A personality disorder is an enduring pattern of inner experience and behavior that deviates markedly from the expectations of the individual’s culture, is pervasive and inflexible, has an onset in adolescence or early adulthood, is stable over time, and leads to distress or impairment.

Paranoid Personality Disorder

Diagnostic Criteria 301.0 (F60.0)

A. A pervasive distrust and suspiciousness of others such that their motives are interpreted as malevolent, beginning by early adulthood and present in a variety of contexts, as indicated by four (or more) of the following:

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Autism Spectrum Disorder (ASD) – DSM5

Disclaimer: Use this information for reference only. Please do no self diagnose. You must see a doctor or a mental health professional to get proper diagnosis.

Source: The Diagnostic and Statistical Manual of Mental Disorders, Fifth Edition (DSM-5). Click HERE to purchase. — NOTE: DSM IS AN INVALUABLE BOOK TO HAVE TO HELP YOU UNDERSTAND VARIOUS BRAIN DISORDERS. THIS POST IS AN EXCERPT FROM THE BOOK (DSM5). TO GET MORE INFORMATION ON ANY SPECIFIC BRAIN DISORDER, YOU CAN PURCHASE THIS BOOK OR FIND IT AT YOUR LOCAL LIBRARY. 

Autism Spectrum Disorder

Diagnostic Criteria 299.00 (F84.0)

A. Persistent deficits in social communication and social interaction across multiple contexts, as manifested by the following, currently or by history (examples are illustrative, not exhaustive; see text):

Continue reading Autism Spectrum Disorder (ASD) – DSM5

Borderline Personality Disorder – Taming the Beast

In my opinion, BPD is one of the most stigmatized and misunderstood brain disorders out there. Because it is a Personality Disorder, even the person who suffers from it, often is not aware that he/she has it.

Toby Allen, an illustrator who decided to deal with explaining and conquering such mental illness types as depression, borderline personality, and anxiety disorder by recreating them as cute monsters drew BPD as the picture above.

I can’t agree more. I think BPD is one of the most challenging beasts to deal with.

Having said that, I also believe that it is NOT impossible to tame this beast. And in fact, when this beast is tamed, you can use its power and ability to your advantage.

I like to use the story of Newt and Zouwu as a metaphor.

In the movie “Fantastic Beasts 2”, Newt Scamander was facing Zouwu, a monstrously large feline beast, as big as an elephant, with a striped body, scraggly mane, four fangs that curl out of its mouth, long sharp claws, and a disproportionately long, ruffled multicolored tail. Zouwus are terrifying for most human beings, but they are incredibly powerful and fast, capable of travelling 1,000 miles in a day.

Zouwu is a powerful beast. When Newt first met him, Zouwu was wreaking havoc and scaring many people, seemed to be totally uncontrollable.

Continue reading Borderline Personality Disorder – Taming the Beast

Depression – Wait For The Rain To Stop. This Too Shall Pass.

pic credit: scoopnest @muz_tv

ARTICLE from LettersOfNote

EXCERPTS FROM THE ARTICLE:

Early-2006, during a bout of depression, a young lady by the name of Crystal Nunn wrote a desperate letter to Stephen Fry. Says Crystal:

“I had no idea who to turn to. But I really needed someone to turn to and to ease the pain. So I wrote to Stephen Fry because he is my hero, and he has been through this himself. And low and behold, he replied to my letter, and I will love him eternally for this.”

Crystal Nunn

Mr. Fry’s wonderful reply can be seen below.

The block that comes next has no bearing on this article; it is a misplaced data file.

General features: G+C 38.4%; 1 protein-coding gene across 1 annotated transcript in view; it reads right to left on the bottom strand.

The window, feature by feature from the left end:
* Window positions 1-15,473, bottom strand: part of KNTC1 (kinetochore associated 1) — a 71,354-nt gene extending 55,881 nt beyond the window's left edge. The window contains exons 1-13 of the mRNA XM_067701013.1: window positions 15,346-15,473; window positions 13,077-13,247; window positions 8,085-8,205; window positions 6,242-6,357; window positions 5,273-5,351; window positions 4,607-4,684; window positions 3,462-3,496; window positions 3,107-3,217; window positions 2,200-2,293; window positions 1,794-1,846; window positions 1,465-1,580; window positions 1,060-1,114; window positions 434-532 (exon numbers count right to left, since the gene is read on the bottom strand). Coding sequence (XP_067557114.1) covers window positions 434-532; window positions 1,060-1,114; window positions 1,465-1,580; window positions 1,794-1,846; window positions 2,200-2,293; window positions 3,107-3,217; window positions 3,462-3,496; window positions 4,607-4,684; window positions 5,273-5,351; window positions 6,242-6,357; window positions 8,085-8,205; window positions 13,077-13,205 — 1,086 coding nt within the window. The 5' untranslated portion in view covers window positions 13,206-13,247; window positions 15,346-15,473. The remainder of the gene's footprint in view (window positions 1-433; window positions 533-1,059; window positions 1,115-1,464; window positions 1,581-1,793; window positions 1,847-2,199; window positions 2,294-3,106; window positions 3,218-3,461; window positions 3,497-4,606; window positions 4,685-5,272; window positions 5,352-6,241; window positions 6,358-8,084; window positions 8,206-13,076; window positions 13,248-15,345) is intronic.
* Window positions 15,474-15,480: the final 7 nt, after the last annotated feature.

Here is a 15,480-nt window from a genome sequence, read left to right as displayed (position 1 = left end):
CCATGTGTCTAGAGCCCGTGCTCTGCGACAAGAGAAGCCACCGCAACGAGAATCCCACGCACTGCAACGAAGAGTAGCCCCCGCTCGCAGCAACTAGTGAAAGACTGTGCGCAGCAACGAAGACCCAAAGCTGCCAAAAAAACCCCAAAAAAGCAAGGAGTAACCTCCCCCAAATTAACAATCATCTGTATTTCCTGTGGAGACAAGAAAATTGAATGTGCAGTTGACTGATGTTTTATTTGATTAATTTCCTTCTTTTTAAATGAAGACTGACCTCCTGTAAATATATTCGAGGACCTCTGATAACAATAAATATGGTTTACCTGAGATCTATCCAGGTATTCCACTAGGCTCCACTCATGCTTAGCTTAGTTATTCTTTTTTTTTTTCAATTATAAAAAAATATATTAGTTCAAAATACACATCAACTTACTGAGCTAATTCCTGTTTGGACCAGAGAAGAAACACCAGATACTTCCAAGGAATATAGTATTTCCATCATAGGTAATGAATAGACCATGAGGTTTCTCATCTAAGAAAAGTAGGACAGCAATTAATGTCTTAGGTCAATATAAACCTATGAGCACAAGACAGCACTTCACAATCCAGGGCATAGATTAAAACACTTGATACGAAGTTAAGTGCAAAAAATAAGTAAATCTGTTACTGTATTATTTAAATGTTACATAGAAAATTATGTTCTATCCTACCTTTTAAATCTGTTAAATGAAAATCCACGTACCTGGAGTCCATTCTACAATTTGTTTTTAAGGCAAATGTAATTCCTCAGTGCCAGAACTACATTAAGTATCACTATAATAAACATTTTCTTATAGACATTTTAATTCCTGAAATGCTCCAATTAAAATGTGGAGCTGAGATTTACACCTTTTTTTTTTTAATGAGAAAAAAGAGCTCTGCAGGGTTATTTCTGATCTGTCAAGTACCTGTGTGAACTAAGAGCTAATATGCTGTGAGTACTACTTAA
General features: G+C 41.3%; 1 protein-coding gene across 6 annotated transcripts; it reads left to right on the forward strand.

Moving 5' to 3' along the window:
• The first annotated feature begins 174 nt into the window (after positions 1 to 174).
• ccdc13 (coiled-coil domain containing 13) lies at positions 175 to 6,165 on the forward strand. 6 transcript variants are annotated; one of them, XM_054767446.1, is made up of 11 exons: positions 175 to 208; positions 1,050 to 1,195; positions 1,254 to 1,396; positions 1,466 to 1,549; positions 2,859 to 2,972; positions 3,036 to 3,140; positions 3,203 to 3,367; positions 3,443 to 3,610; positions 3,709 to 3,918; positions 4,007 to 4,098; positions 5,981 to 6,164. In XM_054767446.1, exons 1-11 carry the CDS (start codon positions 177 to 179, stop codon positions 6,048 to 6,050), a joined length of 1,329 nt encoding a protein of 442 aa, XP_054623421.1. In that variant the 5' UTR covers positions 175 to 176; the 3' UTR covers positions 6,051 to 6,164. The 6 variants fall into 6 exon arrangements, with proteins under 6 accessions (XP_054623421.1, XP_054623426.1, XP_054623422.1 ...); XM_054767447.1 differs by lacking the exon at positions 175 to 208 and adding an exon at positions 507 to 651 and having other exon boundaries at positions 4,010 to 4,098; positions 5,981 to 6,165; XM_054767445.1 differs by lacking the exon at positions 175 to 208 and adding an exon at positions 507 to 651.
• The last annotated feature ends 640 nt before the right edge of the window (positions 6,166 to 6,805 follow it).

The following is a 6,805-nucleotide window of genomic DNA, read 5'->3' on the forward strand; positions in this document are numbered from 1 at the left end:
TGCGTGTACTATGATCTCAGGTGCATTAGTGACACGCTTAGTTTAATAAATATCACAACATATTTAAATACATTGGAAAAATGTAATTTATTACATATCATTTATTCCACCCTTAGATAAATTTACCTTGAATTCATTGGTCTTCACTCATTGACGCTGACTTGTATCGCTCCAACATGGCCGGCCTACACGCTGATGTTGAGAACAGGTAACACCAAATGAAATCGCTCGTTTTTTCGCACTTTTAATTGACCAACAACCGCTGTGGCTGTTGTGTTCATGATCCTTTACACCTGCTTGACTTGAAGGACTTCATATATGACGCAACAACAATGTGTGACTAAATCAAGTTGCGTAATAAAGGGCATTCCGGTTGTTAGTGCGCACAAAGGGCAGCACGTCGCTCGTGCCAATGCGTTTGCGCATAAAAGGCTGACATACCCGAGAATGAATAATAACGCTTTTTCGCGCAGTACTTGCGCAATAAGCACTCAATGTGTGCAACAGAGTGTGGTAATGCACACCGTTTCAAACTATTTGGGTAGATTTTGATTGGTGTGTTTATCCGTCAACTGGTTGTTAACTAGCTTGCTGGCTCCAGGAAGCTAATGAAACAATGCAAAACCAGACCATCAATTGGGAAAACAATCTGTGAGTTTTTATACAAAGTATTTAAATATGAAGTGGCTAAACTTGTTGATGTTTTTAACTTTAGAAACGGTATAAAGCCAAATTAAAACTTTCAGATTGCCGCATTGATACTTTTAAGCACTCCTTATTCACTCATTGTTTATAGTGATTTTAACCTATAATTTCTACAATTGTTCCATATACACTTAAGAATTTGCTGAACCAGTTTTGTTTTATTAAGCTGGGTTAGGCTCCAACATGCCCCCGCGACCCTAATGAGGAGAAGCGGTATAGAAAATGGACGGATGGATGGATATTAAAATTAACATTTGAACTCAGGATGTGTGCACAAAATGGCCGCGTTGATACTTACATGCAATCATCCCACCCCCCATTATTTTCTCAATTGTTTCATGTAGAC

Continue reading Depression – Wait For The Rain To Stop. This Too Shall Pass.

Brain Disorders as Fantastic Beasts

pic credit: AngelofDeathz

Someone asked me about the cover picture of WorkWithTheBrainYouHave Community Page. I created that picture, mentioning 7 different brain disorders: ADD/ADHD, Bipolar, Anxiety, Depression, Borderline Personality Disorder, Autism, and OCD.

The reason I put them there is because those are the 7 conditions that I am the most familiar with.

As I mentioned before, DISCLAIMER: I AM NOT A DOCTOR OR A MENTAL HEALTH PROFESSIONAL. 

I am a person who has Bipolar type 2, ADD (Inattentive ADHD), and Social Anxiety.

I have a son who has HFA – High Functioning Autism, and I have various friends who have these various brain disorders: Autism, Male Borderline Personality Disorder, Major Depressive Disorder, Anxiety Disorder and Obsessive Compulsive Disorder.

I also experience bouts of depression, anxiety and at times ‘mixed states’ which in simplified explanation means having a bout of depression and anxiety at the same time.

Those are the conditions that I have, at different times, researched and studied in the past 5 years. I use my findings to help me and my friends in our recovery. I am now sharing them here in the  hope that they can help others in their journey of recovery.  

There are literally hundreds of different kind of brain disorders, and unfortunately I don’t know all of them because I have never researched them. But there is tons of information in the internet and you can also get information from your doctor. 

Sadly, there is a lot of stigma around the word “mental illness”.

The word ‘mental’ means ‘relating to the mind’, and as a slang in English language, it means ‘crazy or insane’.

I prefer to use the term “brain disorder” to explain the condition/illness. Because in reality, that is the truth: mental illness/disorder is the illness/disorder of the brain.

Another thing I like to do is picture them (brain disorders) as ‘creatures’. And apparently I was not the only one who does it. Illustrator Toby Allen, decided to deal with explaining and conquering such mental illness types as depression, borderline personality, and anxiety disorder, decided to re-create them as cute monsters. Giving such intangible illnesses some substance, makes them appear more manageable as physical entities.

I was so excited when the movie ‘Fantastic Beasts’ came out in late 2016. I like to think the various brain disorders that we have as the various creatures in the story.

Newt Scamander was the nerd who studied and cared for many different beasts that many others preferred to stay away from. 

It was because of his knowledge, humility and perseverance, he was able to tame those beasts; and at times needed, he can also use their special ability or power for good purpose.   

pic credit: Iris Red

PS